So, a boom, a bust and another boom followed by yet another bust in 1907. Monetary expansion followed by contraction, then expansion and another contraction. Substitute internet and real estate for railroads, the ebb and flow of gold and silver with rising and falling interest rates and you get the last 15 years of the US experience. Booms and busts are not something that just happen out of the blue. They are precipitated by monetary mischief and both periods featured plenty even though the earlier period had us on a gold standard (although undermined by the Sherman Silver Act) and the latter on a Greenspan/Bernanke standard. The periods after the booms are depressions and while this one hasn’t had the visual impact of soup lines, it does have its modern day equivalent in the form of a rapid rise in the use of food stamps.
The two periods, not coincidentally, also share a widening gap between rich and poor with the late 1800s known as the Gilded Age and our time so rhetorically impoverished we can’t come up with a proper name for it. Monetary machinations always favor the rich and our time is not much different. Wages as a percentage of GDP have been falling since the early 70s when we ended all connections of the dollar to gold and now stands at a paltry 42% versus the roughly 50/50 split that prevailed prior to the end of Bretton Woods. Corporate profits, by contrast, as a percentage of GDP are at an all time high. It should surprise no one that when the cost of capital is artificially suppressed that businesses find ways to substitute capital for labor.
Those who call for the continuation of Quantitative Easing today are the modern day equivalents of the free silver movement in the late 1800s. They advocate more inflation to cure the ills caused by previous inflations. They see the consequences of the deflations that inevitably follow as the cause of our problems when in reality they are merely a symptom of the underlying disease. President Obama has said repeatedly that we must break this cycle of boom and bust but his prescriptions – unless Larry Summers is a hard money man in disguise – are mere nostrums that will work as well as the patent medicines of Cleveland’s time. I don’t doubt the President’s desire to break the cycle but his proposed policies will only make things worse for the working class he claims to champion.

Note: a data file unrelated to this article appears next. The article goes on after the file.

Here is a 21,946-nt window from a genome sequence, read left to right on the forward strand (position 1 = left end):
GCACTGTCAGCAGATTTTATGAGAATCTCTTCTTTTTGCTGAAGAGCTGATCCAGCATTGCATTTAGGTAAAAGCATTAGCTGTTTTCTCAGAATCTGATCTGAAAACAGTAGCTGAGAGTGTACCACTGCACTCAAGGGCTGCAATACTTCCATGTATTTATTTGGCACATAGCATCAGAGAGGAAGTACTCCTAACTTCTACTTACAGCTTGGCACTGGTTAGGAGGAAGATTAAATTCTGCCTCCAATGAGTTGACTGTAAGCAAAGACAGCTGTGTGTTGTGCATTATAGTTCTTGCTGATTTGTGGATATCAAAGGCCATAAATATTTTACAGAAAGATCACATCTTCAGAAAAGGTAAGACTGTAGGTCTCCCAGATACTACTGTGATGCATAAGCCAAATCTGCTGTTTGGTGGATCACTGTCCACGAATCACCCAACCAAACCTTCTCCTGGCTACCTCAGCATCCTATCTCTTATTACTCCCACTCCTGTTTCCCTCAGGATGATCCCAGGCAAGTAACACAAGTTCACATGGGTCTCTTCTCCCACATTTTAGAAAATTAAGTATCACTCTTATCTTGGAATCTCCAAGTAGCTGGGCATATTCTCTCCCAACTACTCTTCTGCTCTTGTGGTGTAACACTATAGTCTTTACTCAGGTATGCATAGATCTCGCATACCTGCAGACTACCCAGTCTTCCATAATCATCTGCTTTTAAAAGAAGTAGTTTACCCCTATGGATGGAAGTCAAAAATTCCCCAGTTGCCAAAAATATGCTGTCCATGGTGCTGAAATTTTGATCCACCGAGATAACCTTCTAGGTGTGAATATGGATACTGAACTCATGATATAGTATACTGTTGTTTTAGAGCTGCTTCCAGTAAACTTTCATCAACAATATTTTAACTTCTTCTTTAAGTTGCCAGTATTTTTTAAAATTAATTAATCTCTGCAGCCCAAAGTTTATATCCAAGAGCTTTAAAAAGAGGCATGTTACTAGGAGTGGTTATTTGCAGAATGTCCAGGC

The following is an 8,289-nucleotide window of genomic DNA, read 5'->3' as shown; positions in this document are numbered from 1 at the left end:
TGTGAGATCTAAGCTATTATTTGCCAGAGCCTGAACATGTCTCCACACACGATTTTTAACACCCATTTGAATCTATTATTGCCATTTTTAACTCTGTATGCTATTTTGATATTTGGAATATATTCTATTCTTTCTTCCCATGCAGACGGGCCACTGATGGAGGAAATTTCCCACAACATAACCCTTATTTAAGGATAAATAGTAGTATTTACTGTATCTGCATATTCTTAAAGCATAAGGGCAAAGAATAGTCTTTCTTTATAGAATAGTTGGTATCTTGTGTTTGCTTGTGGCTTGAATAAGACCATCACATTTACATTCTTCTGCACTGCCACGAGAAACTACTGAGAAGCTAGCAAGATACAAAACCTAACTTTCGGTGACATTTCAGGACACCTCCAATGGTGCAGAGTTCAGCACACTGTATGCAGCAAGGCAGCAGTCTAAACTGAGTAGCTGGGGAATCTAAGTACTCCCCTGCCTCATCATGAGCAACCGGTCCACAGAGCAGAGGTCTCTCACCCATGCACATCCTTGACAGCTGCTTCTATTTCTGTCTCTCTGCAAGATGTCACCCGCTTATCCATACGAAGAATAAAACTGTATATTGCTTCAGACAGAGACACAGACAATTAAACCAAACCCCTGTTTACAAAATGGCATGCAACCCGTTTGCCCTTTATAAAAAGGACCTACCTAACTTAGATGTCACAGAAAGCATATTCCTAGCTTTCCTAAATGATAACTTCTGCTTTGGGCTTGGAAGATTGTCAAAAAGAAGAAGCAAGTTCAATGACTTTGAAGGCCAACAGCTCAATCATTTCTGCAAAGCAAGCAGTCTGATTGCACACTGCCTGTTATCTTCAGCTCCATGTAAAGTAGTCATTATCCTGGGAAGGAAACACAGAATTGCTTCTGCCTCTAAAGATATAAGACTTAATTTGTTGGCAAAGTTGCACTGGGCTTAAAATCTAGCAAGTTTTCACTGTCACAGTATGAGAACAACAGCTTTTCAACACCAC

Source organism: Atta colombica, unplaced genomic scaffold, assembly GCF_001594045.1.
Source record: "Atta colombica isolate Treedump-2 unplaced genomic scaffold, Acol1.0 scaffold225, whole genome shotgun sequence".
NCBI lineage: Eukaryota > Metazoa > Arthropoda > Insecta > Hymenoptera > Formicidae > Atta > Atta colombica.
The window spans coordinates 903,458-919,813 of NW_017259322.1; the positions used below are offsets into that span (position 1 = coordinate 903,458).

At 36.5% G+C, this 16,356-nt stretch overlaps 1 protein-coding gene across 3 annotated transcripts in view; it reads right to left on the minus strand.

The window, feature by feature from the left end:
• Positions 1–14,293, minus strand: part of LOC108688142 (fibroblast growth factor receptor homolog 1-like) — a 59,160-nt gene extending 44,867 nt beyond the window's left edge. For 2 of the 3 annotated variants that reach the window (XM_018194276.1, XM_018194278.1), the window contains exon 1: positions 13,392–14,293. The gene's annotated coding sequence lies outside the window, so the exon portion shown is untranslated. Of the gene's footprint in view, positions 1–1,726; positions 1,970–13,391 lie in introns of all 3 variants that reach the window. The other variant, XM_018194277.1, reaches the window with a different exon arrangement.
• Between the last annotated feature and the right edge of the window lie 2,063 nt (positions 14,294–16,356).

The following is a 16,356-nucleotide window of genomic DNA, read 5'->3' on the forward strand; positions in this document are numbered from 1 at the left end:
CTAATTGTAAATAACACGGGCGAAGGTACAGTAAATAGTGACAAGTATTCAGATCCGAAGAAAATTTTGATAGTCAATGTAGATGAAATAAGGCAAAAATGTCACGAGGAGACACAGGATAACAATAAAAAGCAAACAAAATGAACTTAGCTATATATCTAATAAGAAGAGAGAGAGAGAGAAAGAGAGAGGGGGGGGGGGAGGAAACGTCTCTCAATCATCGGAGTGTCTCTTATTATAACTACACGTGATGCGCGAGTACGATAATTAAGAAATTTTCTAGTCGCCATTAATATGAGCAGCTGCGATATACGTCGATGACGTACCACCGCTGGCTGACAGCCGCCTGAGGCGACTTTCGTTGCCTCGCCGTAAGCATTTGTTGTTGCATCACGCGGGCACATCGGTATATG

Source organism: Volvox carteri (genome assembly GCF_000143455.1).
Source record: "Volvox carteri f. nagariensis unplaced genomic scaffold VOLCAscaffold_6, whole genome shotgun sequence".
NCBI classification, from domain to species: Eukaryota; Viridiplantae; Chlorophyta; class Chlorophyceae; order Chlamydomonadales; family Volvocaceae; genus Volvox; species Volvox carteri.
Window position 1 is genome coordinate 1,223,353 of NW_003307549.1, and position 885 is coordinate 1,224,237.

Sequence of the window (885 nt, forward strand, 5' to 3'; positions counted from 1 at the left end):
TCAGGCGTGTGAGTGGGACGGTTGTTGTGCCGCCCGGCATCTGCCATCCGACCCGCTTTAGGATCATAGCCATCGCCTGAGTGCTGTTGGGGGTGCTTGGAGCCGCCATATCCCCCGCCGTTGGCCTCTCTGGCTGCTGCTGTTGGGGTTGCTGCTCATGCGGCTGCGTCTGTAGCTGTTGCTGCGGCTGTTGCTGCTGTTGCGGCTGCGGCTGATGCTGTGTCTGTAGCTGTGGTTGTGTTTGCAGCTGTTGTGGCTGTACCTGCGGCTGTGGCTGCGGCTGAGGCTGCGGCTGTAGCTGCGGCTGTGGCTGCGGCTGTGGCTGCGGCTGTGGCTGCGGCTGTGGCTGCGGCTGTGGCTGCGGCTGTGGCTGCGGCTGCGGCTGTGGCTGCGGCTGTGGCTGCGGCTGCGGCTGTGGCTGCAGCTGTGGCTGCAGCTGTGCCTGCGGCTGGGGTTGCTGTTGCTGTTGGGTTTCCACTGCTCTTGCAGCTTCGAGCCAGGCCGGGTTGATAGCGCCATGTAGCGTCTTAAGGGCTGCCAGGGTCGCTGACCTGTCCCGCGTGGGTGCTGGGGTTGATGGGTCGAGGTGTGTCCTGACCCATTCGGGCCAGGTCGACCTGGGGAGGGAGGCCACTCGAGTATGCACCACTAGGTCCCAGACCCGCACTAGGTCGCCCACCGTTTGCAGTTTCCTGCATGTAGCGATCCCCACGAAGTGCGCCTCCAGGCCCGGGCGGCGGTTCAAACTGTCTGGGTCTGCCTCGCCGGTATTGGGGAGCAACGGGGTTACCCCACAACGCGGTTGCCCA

Restoring middle class prosperity and improving the plight of the working class cannot be accomplished by raising the minimum wage or increasing taxes. The strikes by fast food workers last week and their plea for higher wages are evidence enough of the inflation that the Fed and all mainstream economists so fervently deny. Further inflation through QE is not the answer and raising the minimum wage will just further tilt the field in favor of capital to the benefit of those who have some. There are a wide range of policies that could improve our economy, the distribution of income and wealth and make future labor days real celebrations. But none of them will be effective without a return to sound money. Inflation, no matter its cause or form, is the enemy of the working man and woman. Until we end the cycle of boom and bust by reforming our monetary system Labor Day will mean nothing beyond the symbolism for which it was originally established.